Amino acids are the monomers that comprise proteins. Each amino acid has the same fundamental structure, which consists of a central carbon atom, or the alpha (α) carbon, bonded to an amino group (NH2), a carboxyl group (COOH), and to a hydrogen atom. Every amino acid also has another atom or group of atoms bonded to the central atom known as the R group (Figure 1).
Scientists use the name “amino acid” because these acids contain both amino group and carboxylic acid group in their basic structure. As we mentioned, there are 20 common amino acids present in proteins. Nine of these are essential amino acids in humans because the human body cannot produce them and we obtain them from our diet. For each amino acid, the R group (or side chain) is different (Figure 2).
Which categories of amino acid would you expect to find on a soluble protein’s surface and which would you expect to find in the interior? What distribution of amino acids would you expect to find in a protein embedded in a lipid bilayer?
The chemical nature of the side chain determines the amino acid’s nature (that is, whether it is acidic, basic, polar, or nonpolar). For example, the amino acid glycine has a hydrogen atom as the R group. Amino acids such as valine, methionine, and alanine are nonpolar or hydrophobic in nature, while amino acids such as serine, threonine, and cysteine are polar and have hydrophilic side chains. The side chains of lysine and arginine are positively charged, and therefore these amino acids are also basic amino acids. Proline has an R group that is linked to the amino group, forming a ring-like structure. Proline is an exception to the amino acid’s standard structure since its amino group is not separate from the side chain (Figure 3).
A single upper case letter or a three-letter abbreviation represents amino acids. For example, the letter V or the three-letter symbol val represent valine. Just as some fatty acids are essential to a diet, some amino acids also are necessary. These essential amino acids in humans include isoleucine, leucine, and cysteine. Essential amino acids refer to those necessary to build proteins in the body, but not those that the body produces. Which amino acids are essential varies from organism to organism.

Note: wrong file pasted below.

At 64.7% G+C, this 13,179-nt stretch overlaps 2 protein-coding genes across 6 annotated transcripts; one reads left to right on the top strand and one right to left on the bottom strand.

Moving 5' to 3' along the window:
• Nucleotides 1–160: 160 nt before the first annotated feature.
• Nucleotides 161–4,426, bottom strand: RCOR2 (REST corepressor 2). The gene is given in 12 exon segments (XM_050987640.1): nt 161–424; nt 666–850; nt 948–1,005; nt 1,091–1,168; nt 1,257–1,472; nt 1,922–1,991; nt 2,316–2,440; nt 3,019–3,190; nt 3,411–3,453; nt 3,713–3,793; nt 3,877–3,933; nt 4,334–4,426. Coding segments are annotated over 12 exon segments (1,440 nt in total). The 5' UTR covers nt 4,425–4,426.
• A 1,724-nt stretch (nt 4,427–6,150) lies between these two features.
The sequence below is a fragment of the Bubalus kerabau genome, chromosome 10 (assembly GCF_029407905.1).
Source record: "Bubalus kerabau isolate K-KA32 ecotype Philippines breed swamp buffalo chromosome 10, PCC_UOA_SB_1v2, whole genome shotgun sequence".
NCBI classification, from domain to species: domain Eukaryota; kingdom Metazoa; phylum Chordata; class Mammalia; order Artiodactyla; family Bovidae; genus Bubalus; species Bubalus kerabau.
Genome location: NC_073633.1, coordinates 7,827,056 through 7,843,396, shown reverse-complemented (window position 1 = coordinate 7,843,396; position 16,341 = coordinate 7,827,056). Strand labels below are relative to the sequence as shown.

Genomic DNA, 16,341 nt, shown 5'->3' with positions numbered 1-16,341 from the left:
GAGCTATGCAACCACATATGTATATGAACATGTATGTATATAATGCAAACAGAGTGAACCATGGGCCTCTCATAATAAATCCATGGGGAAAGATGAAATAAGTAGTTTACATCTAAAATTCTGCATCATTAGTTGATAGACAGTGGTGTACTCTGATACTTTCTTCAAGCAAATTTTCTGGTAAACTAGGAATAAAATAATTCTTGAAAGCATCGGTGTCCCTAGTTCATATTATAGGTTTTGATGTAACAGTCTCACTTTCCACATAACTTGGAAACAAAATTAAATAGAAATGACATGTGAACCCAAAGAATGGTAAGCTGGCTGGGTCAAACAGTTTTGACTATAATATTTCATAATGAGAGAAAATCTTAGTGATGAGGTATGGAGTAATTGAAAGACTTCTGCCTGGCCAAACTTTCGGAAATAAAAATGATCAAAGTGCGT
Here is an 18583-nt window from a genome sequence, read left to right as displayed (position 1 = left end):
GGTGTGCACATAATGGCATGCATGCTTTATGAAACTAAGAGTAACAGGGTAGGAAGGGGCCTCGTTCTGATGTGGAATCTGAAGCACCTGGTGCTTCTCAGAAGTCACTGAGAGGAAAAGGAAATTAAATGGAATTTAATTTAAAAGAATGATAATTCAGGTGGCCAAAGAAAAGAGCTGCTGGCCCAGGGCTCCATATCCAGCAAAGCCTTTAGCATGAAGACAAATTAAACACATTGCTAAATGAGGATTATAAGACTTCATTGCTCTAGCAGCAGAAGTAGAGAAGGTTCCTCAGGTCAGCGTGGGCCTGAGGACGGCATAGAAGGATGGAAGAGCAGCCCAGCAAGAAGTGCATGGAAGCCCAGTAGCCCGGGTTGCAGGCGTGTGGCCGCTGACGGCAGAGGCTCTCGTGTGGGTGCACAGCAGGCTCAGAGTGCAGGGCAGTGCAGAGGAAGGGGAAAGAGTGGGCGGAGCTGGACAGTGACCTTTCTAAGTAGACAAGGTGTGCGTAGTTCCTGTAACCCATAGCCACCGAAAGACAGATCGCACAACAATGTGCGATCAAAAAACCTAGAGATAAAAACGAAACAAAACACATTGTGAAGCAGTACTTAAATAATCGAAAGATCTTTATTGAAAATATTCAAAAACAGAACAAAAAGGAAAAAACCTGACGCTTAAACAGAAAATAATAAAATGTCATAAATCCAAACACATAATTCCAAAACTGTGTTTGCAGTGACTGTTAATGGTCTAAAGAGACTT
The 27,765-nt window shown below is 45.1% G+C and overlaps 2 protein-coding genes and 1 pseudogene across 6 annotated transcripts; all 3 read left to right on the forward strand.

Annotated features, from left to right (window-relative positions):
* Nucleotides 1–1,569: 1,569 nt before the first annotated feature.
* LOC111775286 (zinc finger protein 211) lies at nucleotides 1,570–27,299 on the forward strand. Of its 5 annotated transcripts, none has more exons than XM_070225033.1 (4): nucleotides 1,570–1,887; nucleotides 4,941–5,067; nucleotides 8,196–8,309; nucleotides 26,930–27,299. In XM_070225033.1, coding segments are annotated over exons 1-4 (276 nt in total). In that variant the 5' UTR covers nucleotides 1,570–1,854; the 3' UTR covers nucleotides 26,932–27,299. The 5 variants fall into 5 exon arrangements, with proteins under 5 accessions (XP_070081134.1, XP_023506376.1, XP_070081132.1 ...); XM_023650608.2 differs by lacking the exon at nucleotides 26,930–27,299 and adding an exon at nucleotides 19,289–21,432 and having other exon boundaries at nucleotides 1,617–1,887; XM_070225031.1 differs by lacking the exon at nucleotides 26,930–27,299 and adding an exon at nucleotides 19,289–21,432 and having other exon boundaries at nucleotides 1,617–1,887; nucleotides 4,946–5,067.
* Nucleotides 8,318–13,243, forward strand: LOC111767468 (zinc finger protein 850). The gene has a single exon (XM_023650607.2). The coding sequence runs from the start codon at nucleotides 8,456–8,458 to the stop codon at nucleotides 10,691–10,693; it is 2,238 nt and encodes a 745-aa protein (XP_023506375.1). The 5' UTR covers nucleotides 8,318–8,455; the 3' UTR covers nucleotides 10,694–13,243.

The sequence and the number of amino acids ultimately determine the protein’s shape, size, and function. A covalent bond, or peptide bond, attaches to each amino acid, which a dehydration reaction forms. One amino acid’s carboxyl group and the incoming amino acid’s amino group combine, releasing a water molecule. The resulting bond is the peptide bond (Figure 3.24).
The products that such linkages form are peptides. As more amino acids join to this growing chain, the resulting chain is a polypeptide. Each polypeptide has a free amino group at one end. This end the N terminal, or the amino terminal, and the other end has a free carboxyl group, also the C or carboxyl terminal. While the terms polypeptide and protein are sometimes used interchangeably, a polypeptide is technically a polymer of amino acids, whereas the term protein is used for a polypeptide or polypeptides that have combined together, often have bound non-peptide prosthetic groups, have a distinct shape, and have a unique function. After protein synthesis (translation), most proteins are modified. These are known as post-translational modifications. They may undergo cleavage, phosphorylation, or may require adding other chemical groups. Only after these modifications is the protein completely functional.
Click through the steps of protein synthesis in this interactive tutorial.
The Evolutionary Significance of Cytochrome c
Cytochrome c is an important component of the electron transport chain, a part of cellular respiration, and it is normally located in the cellular organelle, the mitochondrion. This protein has a heme prosthetic group, and the heme’s central ion alternately reduces and oxidizes during electron transfer. Because this essential protein’s role in producing cellular energy is crucial, it has changed very little over millions of years. Protein sequencing has shown that there is a considerable amount of cytochrome c amino acid sequence homology among different species. In other words, we can assess evolutionary kinship by measuring the similarities or differences among various species’ DNA or protein sequences.
Scientists have determined that human cytochrome c contains 104 amino acids. For each cytochrome c molecule from different organisms that scientists have sequenced to date, 37 of these amino acids appear in the same position in all cytochrome c samples. This indicates that there may have been a common ancestor. On comparing the human and chimpanzee protein sequences, scientists did not find a sequence difference. When researchers compared human and rhesus monkey sequences, the single difference was in one amino acid. In another comparison, human-to-yeast sequencing shows a difference in the 44th position.